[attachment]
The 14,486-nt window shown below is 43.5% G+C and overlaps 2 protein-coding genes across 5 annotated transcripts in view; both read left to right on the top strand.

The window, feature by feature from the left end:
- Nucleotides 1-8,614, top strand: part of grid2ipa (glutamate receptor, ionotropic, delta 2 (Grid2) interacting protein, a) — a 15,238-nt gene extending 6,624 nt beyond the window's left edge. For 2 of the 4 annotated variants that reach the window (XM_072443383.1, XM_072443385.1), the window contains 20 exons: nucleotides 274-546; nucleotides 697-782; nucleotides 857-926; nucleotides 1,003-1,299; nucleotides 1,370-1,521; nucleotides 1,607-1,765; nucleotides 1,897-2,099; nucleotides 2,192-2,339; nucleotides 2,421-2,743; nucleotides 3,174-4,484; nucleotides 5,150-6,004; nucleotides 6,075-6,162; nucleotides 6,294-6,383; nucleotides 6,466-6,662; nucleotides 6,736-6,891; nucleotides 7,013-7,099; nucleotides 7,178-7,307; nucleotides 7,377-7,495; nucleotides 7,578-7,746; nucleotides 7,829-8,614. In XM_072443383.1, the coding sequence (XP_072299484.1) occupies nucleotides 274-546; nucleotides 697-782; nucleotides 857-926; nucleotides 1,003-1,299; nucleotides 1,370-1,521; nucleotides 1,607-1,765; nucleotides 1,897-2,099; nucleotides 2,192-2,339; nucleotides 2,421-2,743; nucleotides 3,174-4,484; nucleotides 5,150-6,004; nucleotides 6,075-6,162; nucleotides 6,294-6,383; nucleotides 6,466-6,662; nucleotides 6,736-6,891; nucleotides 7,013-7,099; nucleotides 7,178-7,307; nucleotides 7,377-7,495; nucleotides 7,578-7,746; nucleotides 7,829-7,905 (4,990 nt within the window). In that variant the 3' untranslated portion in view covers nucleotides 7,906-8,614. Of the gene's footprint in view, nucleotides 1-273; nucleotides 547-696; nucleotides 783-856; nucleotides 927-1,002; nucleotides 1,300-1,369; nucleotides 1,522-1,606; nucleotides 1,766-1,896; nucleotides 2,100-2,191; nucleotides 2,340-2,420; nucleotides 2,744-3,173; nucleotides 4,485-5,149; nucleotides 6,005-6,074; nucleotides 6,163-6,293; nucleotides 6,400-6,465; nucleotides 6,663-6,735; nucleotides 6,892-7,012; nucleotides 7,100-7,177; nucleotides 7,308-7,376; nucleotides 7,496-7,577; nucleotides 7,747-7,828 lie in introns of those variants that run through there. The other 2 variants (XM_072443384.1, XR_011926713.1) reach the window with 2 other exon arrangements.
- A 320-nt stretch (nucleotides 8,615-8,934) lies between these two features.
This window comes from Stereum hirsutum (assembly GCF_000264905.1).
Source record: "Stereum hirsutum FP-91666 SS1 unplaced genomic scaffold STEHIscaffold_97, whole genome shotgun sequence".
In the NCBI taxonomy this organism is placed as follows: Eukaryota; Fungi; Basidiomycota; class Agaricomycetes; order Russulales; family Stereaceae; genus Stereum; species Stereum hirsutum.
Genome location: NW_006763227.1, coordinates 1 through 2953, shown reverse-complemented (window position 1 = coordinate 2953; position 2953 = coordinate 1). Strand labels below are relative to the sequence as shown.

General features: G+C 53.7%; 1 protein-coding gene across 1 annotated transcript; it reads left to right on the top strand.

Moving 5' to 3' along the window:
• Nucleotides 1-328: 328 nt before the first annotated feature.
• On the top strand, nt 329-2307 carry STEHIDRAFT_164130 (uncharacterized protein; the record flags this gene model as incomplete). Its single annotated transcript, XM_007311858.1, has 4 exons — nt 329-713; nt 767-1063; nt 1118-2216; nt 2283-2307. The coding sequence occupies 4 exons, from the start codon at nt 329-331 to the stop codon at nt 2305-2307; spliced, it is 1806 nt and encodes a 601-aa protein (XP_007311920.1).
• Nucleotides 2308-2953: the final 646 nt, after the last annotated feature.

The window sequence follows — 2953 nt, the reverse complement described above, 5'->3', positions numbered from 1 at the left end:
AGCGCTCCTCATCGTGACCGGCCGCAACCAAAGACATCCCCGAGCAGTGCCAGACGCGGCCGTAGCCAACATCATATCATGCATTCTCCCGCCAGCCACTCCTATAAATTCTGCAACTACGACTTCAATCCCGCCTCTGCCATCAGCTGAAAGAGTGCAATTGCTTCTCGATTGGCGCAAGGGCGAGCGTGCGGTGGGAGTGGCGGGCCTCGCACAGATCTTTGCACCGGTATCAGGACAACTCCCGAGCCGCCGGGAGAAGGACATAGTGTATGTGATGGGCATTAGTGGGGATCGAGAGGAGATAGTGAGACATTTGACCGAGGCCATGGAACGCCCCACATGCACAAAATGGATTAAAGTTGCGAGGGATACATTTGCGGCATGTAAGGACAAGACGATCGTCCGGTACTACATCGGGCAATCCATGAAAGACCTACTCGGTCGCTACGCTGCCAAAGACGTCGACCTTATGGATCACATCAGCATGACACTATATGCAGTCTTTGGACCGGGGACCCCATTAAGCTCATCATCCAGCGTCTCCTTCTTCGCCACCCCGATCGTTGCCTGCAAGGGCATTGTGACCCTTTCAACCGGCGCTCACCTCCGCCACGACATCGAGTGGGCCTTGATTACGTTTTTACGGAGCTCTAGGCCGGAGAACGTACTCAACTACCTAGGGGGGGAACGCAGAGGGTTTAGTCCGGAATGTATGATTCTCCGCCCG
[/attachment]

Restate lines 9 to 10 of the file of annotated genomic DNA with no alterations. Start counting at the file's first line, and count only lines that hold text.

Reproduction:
General features: G+C 53.7%; 1 protein-coding gene across 1 annotated transcript; it reads left to right on the top strand.

Moving 5' to 3' along the window: